With the growing disconnect between the general public and where food comes from, we need to be ready to tell our story anytime/anywhere. I’ve often caught myself saying “it’s been busy” when asked how things have been going. I’ve been retraining myself to continue for 20-30 seconds explaining what I’ve been doing which usually sparks a conversation about something regarding agriculture. Part of my reason for this was to help people better understand Extension, but in doing this, I can also help people better understand production ag today. Whether it’s in the line at the grocery store, at church, at a ball game, or wherever, we all have the opportunity and responsibility to share with those around us our agricultural story because no one else can tell your story for you. As Trent Loos said in closing, “If it is to be, it’s up to me”.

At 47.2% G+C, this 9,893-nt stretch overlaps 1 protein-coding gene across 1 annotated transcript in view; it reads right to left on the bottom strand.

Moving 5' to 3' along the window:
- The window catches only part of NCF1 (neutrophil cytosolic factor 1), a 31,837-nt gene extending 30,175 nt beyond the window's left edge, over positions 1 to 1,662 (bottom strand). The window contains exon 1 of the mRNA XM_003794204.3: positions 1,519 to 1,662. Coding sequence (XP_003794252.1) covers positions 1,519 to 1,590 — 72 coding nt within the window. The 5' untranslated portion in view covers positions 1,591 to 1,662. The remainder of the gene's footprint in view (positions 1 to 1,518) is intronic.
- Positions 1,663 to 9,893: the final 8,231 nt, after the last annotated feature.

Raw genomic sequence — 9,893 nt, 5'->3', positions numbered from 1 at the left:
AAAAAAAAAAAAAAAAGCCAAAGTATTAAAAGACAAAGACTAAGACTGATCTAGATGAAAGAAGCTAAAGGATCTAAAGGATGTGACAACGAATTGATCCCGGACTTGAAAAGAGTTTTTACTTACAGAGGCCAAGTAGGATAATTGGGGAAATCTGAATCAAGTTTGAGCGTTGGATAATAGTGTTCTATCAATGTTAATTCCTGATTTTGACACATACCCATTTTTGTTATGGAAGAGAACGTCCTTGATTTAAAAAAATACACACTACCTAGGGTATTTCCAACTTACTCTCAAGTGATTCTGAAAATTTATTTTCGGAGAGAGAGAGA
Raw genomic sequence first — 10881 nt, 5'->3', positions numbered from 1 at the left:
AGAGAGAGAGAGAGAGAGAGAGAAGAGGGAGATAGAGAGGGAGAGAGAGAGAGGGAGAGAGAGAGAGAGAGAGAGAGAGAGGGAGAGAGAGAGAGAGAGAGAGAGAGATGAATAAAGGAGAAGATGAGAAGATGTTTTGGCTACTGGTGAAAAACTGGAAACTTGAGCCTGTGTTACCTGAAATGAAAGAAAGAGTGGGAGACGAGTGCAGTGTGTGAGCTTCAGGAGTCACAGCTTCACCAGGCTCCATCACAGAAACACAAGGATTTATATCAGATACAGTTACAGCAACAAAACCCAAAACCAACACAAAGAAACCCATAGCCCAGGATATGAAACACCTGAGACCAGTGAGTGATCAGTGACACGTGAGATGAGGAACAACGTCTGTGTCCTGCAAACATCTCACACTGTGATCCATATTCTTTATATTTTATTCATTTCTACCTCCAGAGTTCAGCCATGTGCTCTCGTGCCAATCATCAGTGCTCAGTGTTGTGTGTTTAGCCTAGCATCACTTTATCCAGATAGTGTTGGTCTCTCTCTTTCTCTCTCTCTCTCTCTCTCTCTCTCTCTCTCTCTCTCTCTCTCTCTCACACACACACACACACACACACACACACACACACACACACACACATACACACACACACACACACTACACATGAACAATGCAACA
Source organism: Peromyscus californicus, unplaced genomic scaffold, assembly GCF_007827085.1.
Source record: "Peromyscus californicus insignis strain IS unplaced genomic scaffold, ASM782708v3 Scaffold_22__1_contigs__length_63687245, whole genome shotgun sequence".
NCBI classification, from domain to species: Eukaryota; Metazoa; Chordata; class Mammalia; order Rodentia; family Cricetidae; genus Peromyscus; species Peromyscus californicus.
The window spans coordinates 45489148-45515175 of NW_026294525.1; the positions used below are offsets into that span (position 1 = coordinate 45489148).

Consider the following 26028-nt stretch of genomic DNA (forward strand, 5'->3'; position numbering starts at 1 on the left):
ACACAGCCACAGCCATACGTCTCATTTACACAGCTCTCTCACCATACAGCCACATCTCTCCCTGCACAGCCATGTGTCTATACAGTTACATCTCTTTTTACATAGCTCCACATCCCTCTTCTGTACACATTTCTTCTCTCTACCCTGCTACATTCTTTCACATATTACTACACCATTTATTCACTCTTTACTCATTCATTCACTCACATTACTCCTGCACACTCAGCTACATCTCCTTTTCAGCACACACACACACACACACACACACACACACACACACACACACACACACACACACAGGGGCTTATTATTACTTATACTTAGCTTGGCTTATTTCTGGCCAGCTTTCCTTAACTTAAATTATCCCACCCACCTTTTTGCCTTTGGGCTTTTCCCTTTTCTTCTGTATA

Wheat is nearing heading in much of the area and is flowering farther south. Because the flag leaf and one below contribute over 80% of the yield for wheat, producers have been asking if a fungicide is needed this year. We haven’t had disease pressure regarding rust or powdery mildew so far, so I’ve been recommending to wait till closer to heading and see what weather conditions are like. If you are considering foliar fungicide products such as Headline, Quilt and Stratego for example, these cannot be applied once the head begins to flower according to the labels.
The Fusarium fungus causing Fusarium Head Blight (or Scab) is